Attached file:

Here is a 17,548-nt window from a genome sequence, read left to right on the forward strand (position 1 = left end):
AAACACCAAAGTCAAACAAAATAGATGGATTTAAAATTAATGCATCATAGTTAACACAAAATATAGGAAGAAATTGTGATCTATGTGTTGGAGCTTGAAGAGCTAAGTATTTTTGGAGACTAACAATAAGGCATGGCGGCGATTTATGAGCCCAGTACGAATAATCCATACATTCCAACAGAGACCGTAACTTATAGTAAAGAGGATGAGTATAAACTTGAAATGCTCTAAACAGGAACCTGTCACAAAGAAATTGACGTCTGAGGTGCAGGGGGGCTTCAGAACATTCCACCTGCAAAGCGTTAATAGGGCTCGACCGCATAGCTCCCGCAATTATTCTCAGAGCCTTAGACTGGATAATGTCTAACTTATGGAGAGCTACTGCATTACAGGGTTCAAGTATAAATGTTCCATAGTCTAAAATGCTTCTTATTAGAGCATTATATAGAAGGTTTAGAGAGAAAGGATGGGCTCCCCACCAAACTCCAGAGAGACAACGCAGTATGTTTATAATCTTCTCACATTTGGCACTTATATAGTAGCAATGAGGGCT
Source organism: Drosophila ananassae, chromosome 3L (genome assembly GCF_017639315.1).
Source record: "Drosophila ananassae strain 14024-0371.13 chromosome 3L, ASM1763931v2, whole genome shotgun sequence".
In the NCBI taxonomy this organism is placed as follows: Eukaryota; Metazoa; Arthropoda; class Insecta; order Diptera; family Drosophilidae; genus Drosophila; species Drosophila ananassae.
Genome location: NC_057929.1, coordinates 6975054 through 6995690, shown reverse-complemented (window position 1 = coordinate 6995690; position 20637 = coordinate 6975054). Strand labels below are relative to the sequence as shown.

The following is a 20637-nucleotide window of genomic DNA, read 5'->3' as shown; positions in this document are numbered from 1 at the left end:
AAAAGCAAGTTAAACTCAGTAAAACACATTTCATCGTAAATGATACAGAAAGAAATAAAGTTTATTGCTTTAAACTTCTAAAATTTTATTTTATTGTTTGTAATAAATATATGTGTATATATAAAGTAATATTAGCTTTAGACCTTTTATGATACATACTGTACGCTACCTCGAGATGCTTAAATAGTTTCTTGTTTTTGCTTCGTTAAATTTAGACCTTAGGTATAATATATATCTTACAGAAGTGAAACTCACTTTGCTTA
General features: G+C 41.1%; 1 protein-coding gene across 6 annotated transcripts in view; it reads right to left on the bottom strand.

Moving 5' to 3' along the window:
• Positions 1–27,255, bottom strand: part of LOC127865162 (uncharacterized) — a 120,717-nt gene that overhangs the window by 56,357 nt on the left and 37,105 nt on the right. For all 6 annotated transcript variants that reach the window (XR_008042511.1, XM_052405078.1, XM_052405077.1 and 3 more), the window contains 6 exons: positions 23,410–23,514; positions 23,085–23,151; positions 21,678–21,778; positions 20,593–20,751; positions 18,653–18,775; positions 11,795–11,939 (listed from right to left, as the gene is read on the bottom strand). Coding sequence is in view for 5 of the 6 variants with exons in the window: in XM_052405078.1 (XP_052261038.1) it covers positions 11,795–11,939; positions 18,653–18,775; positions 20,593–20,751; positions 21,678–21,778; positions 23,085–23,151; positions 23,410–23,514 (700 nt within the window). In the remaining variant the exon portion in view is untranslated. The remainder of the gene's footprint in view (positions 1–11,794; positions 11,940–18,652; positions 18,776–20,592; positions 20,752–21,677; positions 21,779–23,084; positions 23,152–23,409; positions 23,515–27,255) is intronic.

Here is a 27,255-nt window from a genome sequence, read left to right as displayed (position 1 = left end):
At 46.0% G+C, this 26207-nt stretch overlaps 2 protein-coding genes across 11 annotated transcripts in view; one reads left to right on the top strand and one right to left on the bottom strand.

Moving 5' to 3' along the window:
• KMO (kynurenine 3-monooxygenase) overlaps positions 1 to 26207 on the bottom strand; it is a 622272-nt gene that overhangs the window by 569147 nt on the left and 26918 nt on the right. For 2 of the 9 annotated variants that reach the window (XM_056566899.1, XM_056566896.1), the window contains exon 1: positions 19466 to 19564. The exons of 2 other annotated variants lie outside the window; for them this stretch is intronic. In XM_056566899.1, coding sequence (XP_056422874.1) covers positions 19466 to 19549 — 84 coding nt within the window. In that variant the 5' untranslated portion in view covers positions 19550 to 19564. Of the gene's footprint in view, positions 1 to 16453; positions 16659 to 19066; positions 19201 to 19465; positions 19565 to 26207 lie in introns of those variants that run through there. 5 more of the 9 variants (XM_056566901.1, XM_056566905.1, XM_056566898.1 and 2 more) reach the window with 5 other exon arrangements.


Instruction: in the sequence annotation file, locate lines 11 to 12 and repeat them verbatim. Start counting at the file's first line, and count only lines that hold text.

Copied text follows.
• Positions 1–27,255, bottom strand: part of LOC127865162 (uncharacterized) — a 120,717-nt gene that overhangs the window by 56,357 nt on the left and 37,105 nt on the right. For all 6 annotated transcript variants that reach the window (XR_008042511.1, XM_052405078.1, XM_052405077.1 and 3 more), the window contains 6 exons: positions 23,410–23,514; positions 23,085–23,151; positions 21,678–21,778; positions 20,593–20,751; positions 18,653–18,775; positions 11,795–11,939 (listed from right to left, as the gene is read on the bottom strand). Coding sequence is in view for 5 of the 6 variants with exons in the window: in XM_052405078.1 (XP_052261038.1) it covers positions 11,795–11,939; positions 18,653–18,775; positions 20,593–20,751; positions 21,678–21,778; positions 23,085–23,151; positions 23,410–23,514 (700 nt within the window). In the remaining variant the exon portion in view is untranslated. The remainder of the gene's footprint in view (positions 1–11,794; positions 11,940–18,652; positions 18,776–20,592; positions 20,752–21,677; positions 21,779–23,084; positions 23,152–23,409; positions 23,515–27,255) is intronic.

Here is a 27,255-nt window from a genome sequence, read left to right as displayed (position 1 = left end):